Storage hardware Stores & retrieves data and software. • Hard disk • Solid state disk • Flash RAM, RAM, ROM • CD, DVD • Tape, floppy disk
Hard Disk Drive • ‘HDD’ • Magnetic storage • Multiple aluminium platters stacked on a spindle • Average HDD platters 3½” (inches) • Laptop platters 2½” • MP3 players 1”
Hard Disks • Read/write heads move across top and bottom of each platter • Spin at 5,400, 7,000 or 10,000 rpm • Head floats on a cushion of air a couple of molecules distance from the platter A hard disk drive head resting on the disk platter.
HDD • Very fast storage & retrieval • Very large capacity - 1.5 Terabytes • 1,500 gigabytes • Very cheap per megabyte • Must be handled gently • Draw quite a lot of current, reducing battery life
SolidStateDisk • SSD • Permanent storage in Flash RAM • No moving parts – rugged & portable • Draw less current than HDD – longer battery life • Speed can be better than HDD • Expensive ($AU) • 128G SSD = $650 (2010) $235 (2011) • 1000G HDD = $77 (2011) • Small capacity compared to HDD
USB Flash Drives • NAND memory • Normal RAM (Random Access Memory) loses its memory contents when power is turned off • Normal ROM (Read Only Memory) has its contents burnt at the factory and they cannot be changed later
USB Flash Drives • Flash RAM can be rewritten like RAM but its contents are retained when power is lost. • Completely replaced floppy disks • Limited life – 1 million read/write cycles • 10 year data retention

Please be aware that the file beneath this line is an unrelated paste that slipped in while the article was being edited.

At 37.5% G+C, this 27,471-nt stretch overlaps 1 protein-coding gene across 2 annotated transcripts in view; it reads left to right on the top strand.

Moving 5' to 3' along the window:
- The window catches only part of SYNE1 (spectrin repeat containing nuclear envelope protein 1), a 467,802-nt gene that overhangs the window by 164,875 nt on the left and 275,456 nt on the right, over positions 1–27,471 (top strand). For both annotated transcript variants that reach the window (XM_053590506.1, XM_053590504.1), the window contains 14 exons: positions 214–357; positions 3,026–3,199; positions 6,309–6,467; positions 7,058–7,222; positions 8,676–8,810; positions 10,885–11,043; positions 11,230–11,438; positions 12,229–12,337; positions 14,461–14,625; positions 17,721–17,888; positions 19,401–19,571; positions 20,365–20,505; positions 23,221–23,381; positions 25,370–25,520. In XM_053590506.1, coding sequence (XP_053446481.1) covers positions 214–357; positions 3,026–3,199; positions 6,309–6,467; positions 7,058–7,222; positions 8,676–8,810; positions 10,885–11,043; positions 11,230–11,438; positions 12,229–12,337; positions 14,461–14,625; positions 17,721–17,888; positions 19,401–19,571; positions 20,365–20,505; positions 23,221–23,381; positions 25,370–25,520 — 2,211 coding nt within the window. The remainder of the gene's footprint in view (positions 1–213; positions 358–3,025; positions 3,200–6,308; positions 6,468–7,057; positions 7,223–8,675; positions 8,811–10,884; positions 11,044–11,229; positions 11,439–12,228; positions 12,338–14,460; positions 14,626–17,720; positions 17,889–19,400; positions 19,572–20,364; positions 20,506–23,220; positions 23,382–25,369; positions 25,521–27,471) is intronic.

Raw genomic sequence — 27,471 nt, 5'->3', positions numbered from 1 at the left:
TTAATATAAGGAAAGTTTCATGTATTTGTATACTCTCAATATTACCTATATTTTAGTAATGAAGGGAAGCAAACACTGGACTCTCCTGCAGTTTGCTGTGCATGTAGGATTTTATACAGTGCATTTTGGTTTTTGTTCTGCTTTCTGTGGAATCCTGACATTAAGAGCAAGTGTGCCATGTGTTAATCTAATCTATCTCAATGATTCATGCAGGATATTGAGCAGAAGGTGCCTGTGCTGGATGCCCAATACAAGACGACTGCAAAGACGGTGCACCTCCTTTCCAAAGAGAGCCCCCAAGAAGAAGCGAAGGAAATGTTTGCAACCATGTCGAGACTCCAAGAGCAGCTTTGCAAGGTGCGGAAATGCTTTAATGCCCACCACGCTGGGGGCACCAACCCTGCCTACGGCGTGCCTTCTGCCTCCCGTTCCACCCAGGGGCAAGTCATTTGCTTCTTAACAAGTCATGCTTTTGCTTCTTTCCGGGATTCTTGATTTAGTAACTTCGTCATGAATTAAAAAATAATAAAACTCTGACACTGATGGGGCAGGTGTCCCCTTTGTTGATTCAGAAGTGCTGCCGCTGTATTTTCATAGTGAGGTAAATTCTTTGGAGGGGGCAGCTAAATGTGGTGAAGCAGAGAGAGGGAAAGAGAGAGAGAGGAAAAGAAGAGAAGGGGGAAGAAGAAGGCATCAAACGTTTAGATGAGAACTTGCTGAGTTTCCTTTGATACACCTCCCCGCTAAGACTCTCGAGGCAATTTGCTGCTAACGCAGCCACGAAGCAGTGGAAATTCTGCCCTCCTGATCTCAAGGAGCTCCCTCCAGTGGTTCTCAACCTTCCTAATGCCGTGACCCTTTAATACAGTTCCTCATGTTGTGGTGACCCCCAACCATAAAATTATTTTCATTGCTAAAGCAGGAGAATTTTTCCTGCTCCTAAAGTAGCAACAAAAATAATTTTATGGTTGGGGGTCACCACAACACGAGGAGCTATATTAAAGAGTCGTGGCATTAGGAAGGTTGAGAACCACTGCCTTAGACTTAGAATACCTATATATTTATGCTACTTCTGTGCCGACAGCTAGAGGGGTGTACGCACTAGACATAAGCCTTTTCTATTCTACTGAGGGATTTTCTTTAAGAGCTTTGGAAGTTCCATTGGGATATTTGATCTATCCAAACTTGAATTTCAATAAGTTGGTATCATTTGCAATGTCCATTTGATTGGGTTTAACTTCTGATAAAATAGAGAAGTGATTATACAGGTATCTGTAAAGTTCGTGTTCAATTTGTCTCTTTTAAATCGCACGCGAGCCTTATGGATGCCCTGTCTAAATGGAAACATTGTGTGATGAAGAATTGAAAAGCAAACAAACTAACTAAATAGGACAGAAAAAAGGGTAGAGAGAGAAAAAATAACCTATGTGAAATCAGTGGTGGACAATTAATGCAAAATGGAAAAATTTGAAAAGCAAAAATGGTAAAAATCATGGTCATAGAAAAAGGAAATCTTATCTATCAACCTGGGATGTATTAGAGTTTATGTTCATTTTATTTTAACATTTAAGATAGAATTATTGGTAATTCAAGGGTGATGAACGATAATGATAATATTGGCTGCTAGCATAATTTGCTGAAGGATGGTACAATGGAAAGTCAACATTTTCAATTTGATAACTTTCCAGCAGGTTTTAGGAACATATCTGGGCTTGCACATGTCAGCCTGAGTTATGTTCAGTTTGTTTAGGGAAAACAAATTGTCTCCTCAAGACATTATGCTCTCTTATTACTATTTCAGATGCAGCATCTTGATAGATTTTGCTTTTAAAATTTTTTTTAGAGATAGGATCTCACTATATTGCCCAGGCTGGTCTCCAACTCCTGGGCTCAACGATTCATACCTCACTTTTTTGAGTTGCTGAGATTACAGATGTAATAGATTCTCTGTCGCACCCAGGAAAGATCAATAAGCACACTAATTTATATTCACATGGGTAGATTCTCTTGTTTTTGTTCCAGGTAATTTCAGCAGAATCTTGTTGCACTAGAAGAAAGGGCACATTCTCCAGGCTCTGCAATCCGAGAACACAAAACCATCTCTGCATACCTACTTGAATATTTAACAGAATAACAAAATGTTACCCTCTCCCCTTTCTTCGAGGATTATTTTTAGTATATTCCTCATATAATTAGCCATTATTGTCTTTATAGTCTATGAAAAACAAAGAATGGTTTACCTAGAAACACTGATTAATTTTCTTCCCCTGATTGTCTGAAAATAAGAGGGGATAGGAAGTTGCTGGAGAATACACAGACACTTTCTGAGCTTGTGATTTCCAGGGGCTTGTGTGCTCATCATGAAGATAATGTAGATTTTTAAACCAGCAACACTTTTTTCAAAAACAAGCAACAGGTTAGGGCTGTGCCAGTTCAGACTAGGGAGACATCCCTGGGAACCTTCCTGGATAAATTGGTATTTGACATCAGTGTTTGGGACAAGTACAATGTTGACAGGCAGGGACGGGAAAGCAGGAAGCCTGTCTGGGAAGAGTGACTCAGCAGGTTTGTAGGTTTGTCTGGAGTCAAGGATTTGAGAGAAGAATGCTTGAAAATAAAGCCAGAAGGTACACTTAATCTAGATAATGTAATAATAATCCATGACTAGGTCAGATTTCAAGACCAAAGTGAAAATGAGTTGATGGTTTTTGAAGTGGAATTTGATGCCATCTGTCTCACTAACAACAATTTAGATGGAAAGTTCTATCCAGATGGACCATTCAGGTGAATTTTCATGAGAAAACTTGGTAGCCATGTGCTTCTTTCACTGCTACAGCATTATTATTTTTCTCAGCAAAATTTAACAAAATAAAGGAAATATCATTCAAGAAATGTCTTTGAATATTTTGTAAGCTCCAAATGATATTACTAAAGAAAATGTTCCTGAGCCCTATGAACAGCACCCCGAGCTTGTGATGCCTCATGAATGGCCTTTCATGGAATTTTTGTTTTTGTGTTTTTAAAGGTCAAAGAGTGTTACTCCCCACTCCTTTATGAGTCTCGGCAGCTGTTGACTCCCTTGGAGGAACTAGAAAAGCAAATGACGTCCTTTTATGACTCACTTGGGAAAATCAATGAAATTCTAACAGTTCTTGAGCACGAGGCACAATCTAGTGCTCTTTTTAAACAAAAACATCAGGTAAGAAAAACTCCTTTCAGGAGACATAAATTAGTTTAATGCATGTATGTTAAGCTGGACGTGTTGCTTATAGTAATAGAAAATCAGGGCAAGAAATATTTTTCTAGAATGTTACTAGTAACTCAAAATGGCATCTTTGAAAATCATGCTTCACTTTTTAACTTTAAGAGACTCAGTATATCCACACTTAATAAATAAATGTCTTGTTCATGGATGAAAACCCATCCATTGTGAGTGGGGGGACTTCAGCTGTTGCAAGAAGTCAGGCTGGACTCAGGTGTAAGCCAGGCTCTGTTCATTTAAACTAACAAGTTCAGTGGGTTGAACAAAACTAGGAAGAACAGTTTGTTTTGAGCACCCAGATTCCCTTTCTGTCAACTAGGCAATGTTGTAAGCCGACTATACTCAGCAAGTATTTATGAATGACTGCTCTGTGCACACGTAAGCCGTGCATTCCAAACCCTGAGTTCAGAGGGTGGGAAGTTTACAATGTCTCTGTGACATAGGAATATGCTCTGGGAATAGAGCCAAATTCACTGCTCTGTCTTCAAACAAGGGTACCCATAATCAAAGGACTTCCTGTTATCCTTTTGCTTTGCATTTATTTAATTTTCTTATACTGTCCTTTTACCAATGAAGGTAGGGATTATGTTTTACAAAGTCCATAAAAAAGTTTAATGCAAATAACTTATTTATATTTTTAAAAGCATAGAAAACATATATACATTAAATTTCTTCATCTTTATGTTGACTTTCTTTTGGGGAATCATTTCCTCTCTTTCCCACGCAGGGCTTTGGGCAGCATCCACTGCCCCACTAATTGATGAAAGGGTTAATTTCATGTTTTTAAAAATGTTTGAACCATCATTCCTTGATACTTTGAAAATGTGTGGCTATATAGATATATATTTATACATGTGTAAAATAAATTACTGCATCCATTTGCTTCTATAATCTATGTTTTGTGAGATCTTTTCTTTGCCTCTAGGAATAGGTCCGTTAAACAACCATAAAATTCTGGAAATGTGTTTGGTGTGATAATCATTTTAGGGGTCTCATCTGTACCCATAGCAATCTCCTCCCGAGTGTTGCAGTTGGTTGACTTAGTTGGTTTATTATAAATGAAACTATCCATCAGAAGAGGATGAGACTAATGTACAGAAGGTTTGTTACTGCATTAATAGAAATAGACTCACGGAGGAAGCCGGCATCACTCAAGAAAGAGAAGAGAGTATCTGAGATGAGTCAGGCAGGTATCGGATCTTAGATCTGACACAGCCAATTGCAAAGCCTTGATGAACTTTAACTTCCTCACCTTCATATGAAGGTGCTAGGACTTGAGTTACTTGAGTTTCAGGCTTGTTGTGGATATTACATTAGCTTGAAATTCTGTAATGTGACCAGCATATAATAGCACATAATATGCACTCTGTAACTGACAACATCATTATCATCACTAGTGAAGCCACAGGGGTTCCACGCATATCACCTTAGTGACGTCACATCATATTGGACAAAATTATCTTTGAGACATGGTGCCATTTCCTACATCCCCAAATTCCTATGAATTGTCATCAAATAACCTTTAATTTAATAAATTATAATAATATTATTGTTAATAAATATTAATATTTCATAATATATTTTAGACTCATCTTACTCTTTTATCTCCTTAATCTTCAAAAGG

USB Flash drives • Small, light, rugged (sealed, no moving parts) • Cheap ones can be rather slow • Typical capacity from 64M to 64G. • Easily lost or left behind - possible security issues • Some USB Flash drives can be encrypted
CD, DVD • Compact Disk – capacity about 700M • Digital Versatile Disk – about 4.7G (4700M) • Come in writeable and rewriteable forms • Writeable (CD-R, DVD-R) can be burnt (written to) once only – contents become permanent • Rewriteable (CD-RW, DVD-RW) can be erased and re-burnt several times.
CD, DVD • Aluminium layer embedded in a 5¼” polycarbonate plastic disc • Laser burns data digitally as pits • Data also read by laser beam • Continuous, spiral datatrack extends from innermost to the outermost track, covering the entire disc surface
CD, DVD • Sensitive to scratches, heat • Immune to magnetic effects • Not “perpetual storage” as originally believed. • Disks degrade over time, become unreadable • Gold disks seem to last longer The laser lens in a CD drive
DVD • DVD media come in 3 types: • DVD-R • DVD+R • DVD-RAM • Also come in single/double layer versions • Most burners can write all 3 formats • Most players can play all 3 formats
Blu-ray • Uses blue laser rather than red • Narrower beam can write more data in the same space • Compare writing with a thick red crayon and a sharp blue pencil
Tape & Floppy Disk • Magnetic storage – data can be damaged by magnetic fields; data can fade over time until it becomes unreadable • Read/write head rubs on the media surface – eventually wear off the magnetic coating
Tape & Floppy Disk • DAT (Digital Audio Tape) commonly used for backup in corporate networks • Floppy disks – slow, low capacity, unreliable, expensive. EXTINCT.